Specialist commentator comments
Comments on this technology were invited from clinical specialists working in the field and relevant patient organisations. The comments received are individual opinions and do not represent NICE's view.
Two out of 4 of the specialists were familiar with or had used this technology before.
All the commentators considered UroShield to be an innovative or novel concept or design. None of the commentators was aware of any competing or alternative technologies available to the NHS that have similar function or mode of action to UroShield. One commentator noted that there are other devices available that aim to reduce urinary tract infections in indwelling catheters for example Farco-Fill and polyhexanide. However, these are installed using a catheter balloon or are inserted directly into the bladder. UroShield is the first device developed to be fitted externally.
Reduced blockages and catheter-associated urinary tract infections (CAUTIs), potentially resulting in better patient quality of life, less pain and discomfort, and fewer hospitalisations and acute settings visits for some people were identified by commentators as the potential benefits to patients from using UroShield. A reduced need for antibiotics and reduced risk of antimicrobial resistance was also identified by 1 of the commentators. People with indwelling urethral catheters who have blockages and recurrent CAUTIs despite current management, and patients with autoimmune suppressive conditions such as multiple sclerosis were identified by commentators as people who would particularly benefit from UroShield. One commentator said the technology appeared relevant to all catheterised patients.
Reduced use of antibiotics, fewer hospital admissions and fewer visits by community staff having to either unblock or change catheters, as well as fewer emergency admissions because of CAUTIs were identified by commentators as the potential benefits to the NHS from using UroShield. One commentator noted that UroShield may help reduce the risk of E. Coli, which is now a recordable bacteria target for the NHS. All of the commentators thought that UroShield would be an addition to current standard care. One commentator thought there would be little cost improvement based on the studies done so far. Another commentator thought that UroShield would cost more than current practice, which involves changing catheters (costing £8 to £10 each) every 12 weeks or more often if a patient has CAUTIs, or silver-coated catheters (costing around £11 each) every 4 weeks.
One commentator responded that based on experience in their trust, there would be a cost saving for some patients with just over half of patients having a cost-neutral impact. The remaining commentator said that cost savings would be dependent on achieving reductions in blockages or infections. None of the commentators identified any facility or infrastructure changes needed to adopt this technology. One commentator said that adopting the technology may increase demands on care staff, in terms of fitting the device and trouble-shooting non-function issues. Two commentators noted that product-specific training would be needed for healthcare professionals. None of the commentators were aware of any safety concerns or regulatory issues surrounding the technology.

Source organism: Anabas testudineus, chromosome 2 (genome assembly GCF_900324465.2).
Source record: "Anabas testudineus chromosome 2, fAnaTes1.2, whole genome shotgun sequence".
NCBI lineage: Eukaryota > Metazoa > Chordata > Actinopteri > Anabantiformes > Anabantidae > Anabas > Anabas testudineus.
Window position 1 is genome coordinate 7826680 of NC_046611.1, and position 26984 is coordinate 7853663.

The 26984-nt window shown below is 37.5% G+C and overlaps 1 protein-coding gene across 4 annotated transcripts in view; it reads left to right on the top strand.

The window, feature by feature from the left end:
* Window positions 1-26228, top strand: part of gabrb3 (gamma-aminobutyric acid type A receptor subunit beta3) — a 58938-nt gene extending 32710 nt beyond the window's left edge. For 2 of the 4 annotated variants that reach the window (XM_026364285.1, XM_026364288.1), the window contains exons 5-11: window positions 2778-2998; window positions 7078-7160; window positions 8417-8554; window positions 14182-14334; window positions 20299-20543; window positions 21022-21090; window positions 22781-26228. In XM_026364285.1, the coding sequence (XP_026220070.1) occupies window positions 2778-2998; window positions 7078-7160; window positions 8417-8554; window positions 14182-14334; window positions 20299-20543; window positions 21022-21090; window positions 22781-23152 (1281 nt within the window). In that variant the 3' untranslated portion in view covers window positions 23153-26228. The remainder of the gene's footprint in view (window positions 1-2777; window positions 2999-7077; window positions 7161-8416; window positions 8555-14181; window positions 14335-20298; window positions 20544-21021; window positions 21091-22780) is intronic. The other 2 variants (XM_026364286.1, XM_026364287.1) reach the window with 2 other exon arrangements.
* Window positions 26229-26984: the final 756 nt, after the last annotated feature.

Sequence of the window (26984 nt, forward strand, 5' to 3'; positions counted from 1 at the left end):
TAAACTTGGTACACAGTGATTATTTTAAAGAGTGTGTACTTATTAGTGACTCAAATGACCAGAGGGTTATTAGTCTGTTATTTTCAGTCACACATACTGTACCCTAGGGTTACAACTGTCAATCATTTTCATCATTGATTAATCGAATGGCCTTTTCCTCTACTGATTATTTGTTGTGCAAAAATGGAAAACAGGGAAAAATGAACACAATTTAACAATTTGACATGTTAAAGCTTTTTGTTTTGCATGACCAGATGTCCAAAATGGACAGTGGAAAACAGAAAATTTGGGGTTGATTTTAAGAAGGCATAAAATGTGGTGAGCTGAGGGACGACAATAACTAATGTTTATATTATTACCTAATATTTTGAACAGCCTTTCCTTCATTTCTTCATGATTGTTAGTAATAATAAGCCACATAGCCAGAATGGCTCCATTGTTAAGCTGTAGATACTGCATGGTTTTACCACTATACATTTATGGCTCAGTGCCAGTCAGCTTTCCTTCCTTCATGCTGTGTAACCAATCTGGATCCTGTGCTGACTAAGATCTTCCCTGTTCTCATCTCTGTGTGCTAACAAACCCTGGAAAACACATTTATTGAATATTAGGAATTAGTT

According to 2 of the commentators, UroShield is not yet widely used in the NHS. One of the commentators said that UroShield is very easy to use, and that patients and their families have been able to remove and replace the device and attach the battery charger without difficulty. One commentator felt that the device may be inconvenient for users because of its size and location. According to 1 commentator, UroShield, would not be needed for every patient with an indwelling urethral or suprapubic catheter, but only for those with recurrent infections or blockages. One comment highlighted that, according to the instructions for use, UroShield cannot be used with 12-French Gauge (FG) catheters; adding that this is the most commonly used catheter size in most healthcare settings. The company has since confirmed that although not in the instructions for use, the technology can be used with12-FG catheters. Initial problems with the battery pack failing to keep its charge were mentioned by 1 commentator, however they added that the company had been very quick in replacing the defective packs. Commentators thought that the following research would be needed to strengthen the evidence base: data from a UK healthcare setting, data on device-related adverse events and possible contraindications to use, medium-term data (1 year) on CAUTI and blockage rates, and efficacy data comparing UroShield with other available catheters (such as silver-coated catheters and antibiotic-impregnated catheters). One commentator did not consider the current body of evidence robust enough to recommend routine use of UroShield in the NHS. They highlighted that some of the studies relied on patient-reported outcomes and involved the use of urinalysis and the treatment of suspected CAUTIs, which are not recommended in the UK.